PSY320Z • European Pioneers in Psychology (occasionally interim) 3 credits A study-abroad experience that explores prominent European figures in the history of psychology within the context of the major historical currents and schools. Study of the cultural, philosophical, intellectual, and spiritual roots of psychological theory—especially in connection with our host countries. Site and museum visits, and encounters with local professional and academic psychologists. Prerequisites: PSY100; GES130 or GES244; junior or senior standing; permission of instructors; timely completion of application process. PSY322 • Animal Behavior (spring, odd # yrs) 4 credits Behavior from primitive invertebrates to advanced mammals, highlighting trends in behavior systems. Natural setting studies in the ethology tradition, comparative psychology studies, and biosociological principles with their implications for human social systems. Prerequisite: One course in biology or PSY100. (Carries cross-credit in biological sciences.) PSY323 • Motivation and Emotion (fall) 4 credits How do biological, environmental, cognitive, emotional, and personal systems interact to initiate and direct human behavior? How do experimental psychologists study emotional and motivational systems? Topics covered include hunger and eating, love and sexual behavior, arousal and peak performance, aggression, emotional stress and health, negative and positive emotions, curiosity, creativity, and self-esteem. Prerequisites: PSY100; PSY230M. PSY325G • Psychology of Religion (spring) 3 credits Topics of central importance within many world religions (e.g., wisdom, love) are examined through various psychological theories and empirical findings. Major emphasis on developing the capacity to understand religious behavior and experience from the psychological and religious perspectives studied in the course, regardless of the extent to which one agrees or disagrees with a particular viewpoint. Prerequisites: PSY100; [GES130; Contemporary Western Life and Thought (L) course; World Cultures (U) course] or [GES246; World Cultures (U) course]. PSY330 • Disabilities and Giftedness (fall) 4 credits Development of exceptional people from a lifespan perspective. Cognitive, physical, emotional, and sociocultural variables relevant to mental retardation; giftedness; learning disabilities; physical, sensory, and communication disabilities; emotional disturbance; and multiple disabilities. Critical analysis of education and management programs. Literature review, research, and student contact with a number of exceptionalities. Prerequisites: EDU240, PSY203, PSY206, or PSY211; junior standing. PSY335 • Tests and Measurement (spring) 4 credits Methods of assessing human behavior and the nature and significance of individual differences. Includes basic psychometric theory; principles of test construction; and theory and utilization of current standardized tests of intelligence, achievement, and personality. Prerequisites: PSY100; PSY230M. PSY337K • Behavioral Robotics (interim) 3 credits Control and automation are fundamental aspects of human, animal, and machine behavior. These topics will be considered from philosophical and psychological perspectives and explored through robotics and other hands-on experimental labs, in order to develop both a practical and theoretical understanding of behavior. Prerequisites: Laboratory Science (D) course; Mathematics (M) course. (Carries cross-credit in computer science.) PSY340 • Physiological Psychology (fall) 4 credits Physiological and neuroanatomical mechanisms underlying behavior; sensory mechanisms, wakefulness, and attention processes; and brain mechanisms of aggression, fear, pain, thirst, reproductive behavior, learning, and discrimination processes. Prerequisites: PSY100; Mathematics (M) course. PSY345 • Conditioning and Learning (interim) 4 credits Basic procedures of classical and operant conditioning, theories of learning, and applications of behavioral conditioning principles to selected problems in human learning. Includes laboratory experience. Prerequisites: PSY100; Mathematics (M) course.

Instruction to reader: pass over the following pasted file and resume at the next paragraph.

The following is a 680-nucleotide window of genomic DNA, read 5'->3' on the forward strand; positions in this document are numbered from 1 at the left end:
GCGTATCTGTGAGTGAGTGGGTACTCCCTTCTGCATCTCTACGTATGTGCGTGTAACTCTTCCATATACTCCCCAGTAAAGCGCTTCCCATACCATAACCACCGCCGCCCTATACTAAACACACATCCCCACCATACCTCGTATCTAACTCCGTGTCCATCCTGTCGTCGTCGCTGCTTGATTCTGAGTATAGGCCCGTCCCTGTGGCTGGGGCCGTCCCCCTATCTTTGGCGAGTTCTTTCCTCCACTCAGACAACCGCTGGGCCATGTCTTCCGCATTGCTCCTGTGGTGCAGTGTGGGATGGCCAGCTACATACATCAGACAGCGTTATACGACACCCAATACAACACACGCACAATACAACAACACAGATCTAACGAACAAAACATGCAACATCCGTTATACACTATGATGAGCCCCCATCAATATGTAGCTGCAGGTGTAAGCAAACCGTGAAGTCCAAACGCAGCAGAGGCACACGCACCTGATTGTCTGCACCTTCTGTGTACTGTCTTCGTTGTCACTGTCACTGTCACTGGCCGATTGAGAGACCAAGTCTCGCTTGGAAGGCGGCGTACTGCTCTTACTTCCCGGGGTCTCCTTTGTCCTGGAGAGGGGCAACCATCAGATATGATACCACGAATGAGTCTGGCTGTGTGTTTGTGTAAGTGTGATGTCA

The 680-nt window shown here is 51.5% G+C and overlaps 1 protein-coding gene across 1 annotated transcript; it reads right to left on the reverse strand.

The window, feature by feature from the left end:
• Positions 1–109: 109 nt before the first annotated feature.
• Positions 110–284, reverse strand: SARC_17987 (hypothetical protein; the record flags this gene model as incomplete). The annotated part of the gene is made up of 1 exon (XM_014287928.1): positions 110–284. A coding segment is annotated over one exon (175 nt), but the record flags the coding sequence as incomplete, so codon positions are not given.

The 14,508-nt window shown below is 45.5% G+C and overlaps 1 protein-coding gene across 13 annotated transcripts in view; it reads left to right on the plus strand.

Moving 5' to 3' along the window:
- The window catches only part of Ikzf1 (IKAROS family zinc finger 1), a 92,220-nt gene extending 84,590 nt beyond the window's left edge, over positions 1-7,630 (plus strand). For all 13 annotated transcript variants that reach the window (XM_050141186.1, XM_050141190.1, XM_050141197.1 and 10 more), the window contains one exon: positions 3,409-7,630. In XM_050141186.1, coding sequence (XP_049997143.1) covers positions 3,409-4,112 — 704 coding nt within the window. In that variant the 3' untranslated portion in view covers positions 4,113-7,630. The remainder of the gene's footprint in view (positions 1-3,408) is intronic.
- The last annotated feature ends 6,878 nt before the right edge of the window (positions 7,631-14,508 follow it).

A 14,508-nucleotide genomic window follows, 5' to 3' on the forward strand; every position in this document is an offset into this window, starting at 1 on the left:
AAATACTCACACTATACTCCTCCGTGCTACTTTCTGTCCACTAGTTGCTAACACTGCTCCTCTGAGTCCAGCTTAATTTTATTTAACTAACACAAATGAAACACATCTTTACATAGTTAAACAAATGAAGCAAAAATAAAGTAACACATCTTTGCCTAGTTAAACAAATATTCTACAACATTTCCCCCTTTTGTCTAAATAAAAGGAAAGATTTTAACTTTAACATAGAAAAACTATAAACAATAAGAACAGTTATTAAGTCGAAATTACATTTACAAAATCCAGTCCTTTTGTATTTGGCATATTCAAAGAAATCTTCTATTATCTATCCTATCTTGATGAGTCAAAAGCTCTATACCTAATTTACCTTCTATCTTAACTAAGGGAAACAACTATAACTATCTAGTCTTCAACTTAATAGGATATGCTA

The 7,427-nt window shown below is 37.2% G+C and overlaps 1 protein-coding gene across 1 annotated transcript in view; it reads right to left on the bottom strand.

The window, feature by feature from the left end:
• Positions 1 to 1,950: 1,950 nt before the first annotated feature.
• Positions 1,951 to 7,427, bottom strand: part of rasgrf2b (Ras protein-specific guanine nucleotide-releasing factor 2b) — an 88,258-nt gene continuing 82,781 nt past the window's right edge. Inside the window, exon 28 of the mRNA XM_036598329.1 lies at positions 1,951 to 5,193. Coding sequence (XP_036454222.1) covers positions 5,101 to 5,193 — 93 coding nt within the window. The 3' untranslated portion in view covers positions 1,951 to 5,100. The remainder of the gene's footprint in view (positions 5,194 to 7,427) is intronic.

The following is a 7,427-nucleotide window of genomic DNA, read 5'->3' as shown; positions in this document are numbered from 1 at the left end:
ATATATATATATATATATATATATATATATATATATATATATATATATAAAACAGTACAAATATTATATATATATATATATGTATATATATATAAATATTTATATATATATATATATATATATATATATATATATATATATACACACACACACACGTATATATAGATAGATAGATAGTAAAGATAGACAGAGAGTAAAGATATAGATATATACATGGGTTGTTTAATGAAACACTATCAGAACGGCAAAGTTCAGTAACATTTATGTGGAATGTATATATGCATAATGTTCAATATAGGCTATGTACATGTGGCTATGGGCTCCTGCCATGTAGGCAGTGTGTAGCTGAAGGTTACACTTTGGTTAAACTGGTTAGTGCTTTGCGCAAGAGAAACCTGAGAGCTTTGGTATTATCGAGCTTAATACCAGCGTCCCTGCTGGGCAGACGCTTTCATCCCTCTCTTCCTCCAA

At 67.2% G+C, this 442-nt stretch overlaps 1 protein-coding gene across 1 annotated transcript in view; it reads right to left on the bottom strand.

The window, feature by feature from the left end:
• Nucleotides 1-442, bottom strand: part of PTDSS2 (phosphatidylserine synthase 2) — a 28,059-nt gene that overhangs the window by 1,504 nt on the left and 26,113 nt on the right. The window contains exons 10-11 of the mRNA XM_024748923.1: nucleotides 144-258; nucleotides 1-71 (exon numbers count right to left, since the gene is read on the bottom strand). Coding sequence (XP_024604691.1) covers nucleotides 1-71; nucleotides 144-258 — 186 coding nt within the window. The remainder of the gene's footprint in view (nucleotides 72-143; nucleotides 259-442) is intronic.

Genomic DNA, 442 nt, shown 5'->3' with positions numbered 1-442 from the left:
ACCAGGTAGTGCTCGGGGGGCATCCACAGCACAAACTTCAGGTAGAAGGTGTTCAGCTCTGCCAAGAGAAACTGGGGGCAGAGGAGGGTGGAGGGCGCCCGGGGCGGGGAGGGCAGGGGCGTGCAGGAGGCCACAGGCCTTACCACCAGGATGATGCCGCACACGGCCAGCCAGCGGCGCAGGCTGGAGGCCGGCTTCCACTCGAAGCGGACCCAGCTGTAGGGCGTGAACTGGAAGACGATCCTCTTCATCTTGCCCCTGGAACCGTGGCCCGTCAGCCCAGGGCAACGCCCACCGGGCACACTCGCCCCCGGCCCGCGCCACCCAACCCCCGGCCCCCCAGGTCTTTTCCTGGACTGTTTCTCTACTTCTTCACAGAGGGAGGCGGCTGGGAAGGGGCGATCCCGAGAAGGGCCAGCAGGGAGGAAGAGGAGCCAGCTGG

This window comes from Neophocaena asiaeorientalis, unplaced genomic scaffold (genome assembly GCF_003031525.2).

261 PSYCHOLOGY